My main task in the lab is to wash the artifacts that are discovered by archaeologists in the field. The process is carried out simply with a toothbrush, a trough of water and a drying rack. Before the artifacts reach the lab they are placed into paper bags that record where on the archaeological grid they were found, which site they came from, the date they were found, and the initials of the person(s) who uncovered them. I empty the contents into the water or into a colander that sits in the water and gently brush the dirt off the artifacts until they are clean. Once the artifacts from a bag are is clean I place them into their own position on the drying rack along with the details from the paper bag where they sit until it they are dry enough to be bagged.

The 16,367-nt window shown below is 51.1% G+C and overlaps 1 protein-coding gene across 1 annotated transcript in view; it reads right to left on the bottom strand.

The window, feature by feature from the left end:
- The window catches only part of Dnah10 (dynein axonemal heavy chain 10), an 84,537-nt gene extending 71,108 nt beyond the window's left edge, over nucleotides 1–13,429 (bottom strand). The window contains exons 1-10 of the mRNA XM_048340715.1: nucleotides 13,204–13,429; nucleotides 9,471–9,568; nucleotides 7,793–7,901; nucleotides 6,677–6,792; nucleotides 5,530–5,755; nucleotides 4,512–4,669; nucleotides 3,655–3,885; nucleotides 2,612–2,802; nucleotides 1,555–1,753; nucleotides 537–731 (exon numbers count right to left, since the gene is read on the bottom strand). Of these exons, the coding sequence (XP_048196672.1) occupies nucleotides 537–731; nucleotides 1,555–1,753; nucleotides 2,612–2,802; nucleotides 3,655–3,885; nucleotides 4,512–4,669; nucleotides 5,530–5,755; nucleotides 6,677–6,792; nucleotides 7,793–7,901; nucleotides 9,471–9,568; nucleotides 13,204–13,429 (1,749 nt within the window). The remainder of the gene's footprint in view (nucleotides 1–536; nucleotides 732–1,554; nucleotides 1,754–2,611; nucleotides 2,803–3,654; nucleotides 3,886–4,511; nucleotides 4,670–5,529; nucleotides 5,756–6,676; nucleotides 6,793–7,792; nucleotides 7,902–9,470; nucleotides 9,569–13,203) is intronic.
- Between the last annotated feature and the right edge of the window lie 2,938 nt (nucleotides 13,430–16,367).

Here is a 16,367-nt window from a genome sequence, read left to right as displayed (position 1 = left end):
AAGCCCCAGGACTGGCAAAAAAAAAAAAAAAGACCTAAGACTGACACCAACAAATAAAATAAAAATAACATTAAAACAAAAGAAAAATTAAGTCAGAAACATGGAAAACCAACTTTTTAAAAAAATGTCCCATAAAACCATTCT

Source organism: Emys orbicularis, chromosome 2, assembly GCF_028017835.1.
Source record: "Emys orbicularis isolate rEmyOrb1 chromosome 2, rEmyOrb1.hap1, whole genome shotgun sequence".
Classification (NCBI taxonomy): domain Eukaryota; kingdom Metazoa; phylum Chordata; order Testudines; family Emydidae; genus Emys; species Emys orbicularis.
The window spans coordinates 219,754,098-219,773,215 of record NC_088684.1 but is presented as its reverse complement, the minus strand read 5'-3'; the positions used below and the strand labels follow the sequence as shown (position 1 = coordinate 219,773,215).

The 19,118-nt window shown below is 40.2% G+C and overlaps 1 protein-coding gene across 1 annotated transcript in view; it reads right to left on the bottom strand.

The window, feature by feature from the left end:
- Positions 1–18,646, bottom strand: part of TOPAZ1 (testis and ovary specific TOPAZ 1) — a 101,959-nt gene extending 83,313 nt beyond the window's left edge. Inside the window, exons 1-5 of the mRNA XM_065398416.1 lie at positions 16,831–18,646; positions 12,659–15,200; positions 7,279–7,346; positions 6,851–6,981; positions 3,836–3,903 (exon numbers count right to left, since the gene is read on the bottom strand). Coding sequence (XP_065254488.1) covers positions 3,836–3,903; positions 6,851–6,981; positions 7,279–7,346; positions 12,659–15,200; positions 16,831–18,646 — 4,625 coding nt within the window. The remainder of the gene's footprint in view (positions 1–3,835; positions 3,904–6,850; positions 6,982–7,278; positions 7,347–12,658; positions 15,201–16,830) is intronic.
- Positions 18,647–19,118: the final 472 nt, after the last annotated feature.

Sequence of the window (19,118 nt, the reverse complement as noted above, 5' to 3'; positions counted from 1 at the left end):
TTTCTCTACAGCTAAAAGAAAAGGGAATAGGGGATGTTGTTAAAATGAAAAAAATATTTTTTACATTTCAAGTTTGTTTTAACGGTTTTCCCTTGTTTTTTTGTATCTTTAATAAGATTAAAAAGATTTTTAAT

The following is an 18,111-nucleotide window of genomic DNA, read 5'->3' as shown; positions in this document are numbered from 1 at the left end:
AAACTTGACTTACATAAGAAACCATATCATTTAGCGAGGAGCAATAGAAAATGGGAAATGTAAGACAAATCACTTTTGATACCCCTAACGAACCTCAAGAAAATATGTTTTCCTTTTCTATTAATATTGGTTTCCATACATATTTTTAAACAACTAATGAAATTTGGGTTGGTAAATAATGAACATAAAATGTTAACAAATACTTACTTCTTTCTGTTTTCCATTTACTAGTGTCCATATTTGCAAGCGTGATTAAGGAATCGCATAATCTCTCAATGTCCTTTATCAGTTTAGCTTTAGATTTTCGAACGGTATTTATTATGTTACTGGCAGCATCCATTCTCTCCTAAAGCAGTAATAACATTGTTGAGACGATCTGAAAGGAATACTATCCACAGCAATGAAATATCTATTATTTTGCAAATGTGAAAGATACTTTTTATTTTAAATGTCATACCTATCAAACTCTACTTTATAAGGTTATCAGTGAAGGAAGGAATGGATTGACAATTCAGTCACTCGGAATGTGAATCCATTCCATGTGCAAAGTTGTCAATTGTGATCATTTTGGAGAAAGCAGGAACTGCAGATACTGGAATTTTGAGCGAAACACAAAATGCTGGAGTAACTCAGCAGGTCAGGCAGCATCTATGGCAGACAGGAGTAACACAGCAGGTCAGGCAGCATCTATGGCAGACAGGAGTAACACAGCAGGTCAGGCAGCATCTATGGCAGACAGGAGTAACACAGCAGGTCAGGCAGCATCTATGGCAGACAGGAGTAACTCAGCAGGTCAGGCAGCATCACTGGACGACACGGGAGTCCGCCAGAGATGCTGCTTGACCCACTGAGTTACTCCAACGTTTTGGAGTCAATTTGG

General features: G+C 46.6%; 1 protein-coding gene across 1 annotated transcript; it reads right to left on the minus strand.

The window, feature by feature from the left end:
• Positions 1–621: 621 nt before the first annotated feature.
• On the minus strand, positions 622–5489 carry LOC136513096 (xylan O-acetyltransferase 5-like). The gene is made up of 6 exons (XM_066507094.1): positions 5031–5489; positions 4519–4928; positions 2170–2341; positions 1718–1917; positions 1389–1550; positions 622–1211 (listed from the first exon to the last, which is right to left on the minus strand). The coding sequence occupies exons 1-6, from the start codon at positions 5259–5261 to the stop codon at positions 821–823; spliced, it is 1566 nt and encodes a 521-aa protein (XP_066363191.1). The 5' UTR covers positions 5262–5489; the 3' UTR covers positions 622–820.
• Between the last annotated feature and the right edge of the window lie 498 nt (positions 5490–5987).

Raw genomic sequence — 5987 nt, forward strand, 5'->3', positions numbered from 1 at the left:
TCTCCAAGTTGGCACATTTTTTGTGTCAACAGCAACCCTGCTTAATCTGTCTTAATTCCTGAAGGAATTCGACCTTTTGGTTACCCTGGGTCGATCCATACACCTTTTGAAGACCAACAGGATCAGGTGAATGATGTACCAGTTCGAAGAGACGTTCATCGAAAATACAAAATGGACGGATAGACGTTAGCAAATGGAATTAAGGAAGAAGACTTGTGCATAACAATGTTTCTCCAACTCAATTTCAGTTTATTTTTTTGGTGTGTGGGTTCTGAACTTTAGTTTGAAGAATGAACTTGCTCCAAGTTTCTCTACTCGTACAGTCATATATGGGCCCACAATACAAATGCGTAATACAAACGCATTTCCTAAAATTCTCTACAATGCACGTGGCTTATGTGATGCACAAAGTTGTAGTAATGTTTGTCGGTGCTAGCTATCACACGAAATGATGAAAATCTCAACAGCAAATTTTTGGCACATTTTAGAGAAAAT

Once the artifacts have had time to dry, they are ready to be bagged. The first task during the bagging process is to separate the artifacts by the material they are made of, for example, all nails together, all lithics together, all glass together, etc. This task is only required if more than one type of artifact was found in the same coordinate. Once the artifacts are properly divided each grouping gets its own small bag which is labeled with the site name, the date they were recovered, the person(s) who recovered them and their coordinates. It is important that an archival pen is used during the labeling process. The small bag(s) is then placed into a larger bag that is labeled as well. The bagging is done with each artifact or set of artifacts until all from that site are bagged. They are then stored in an archival box until needed.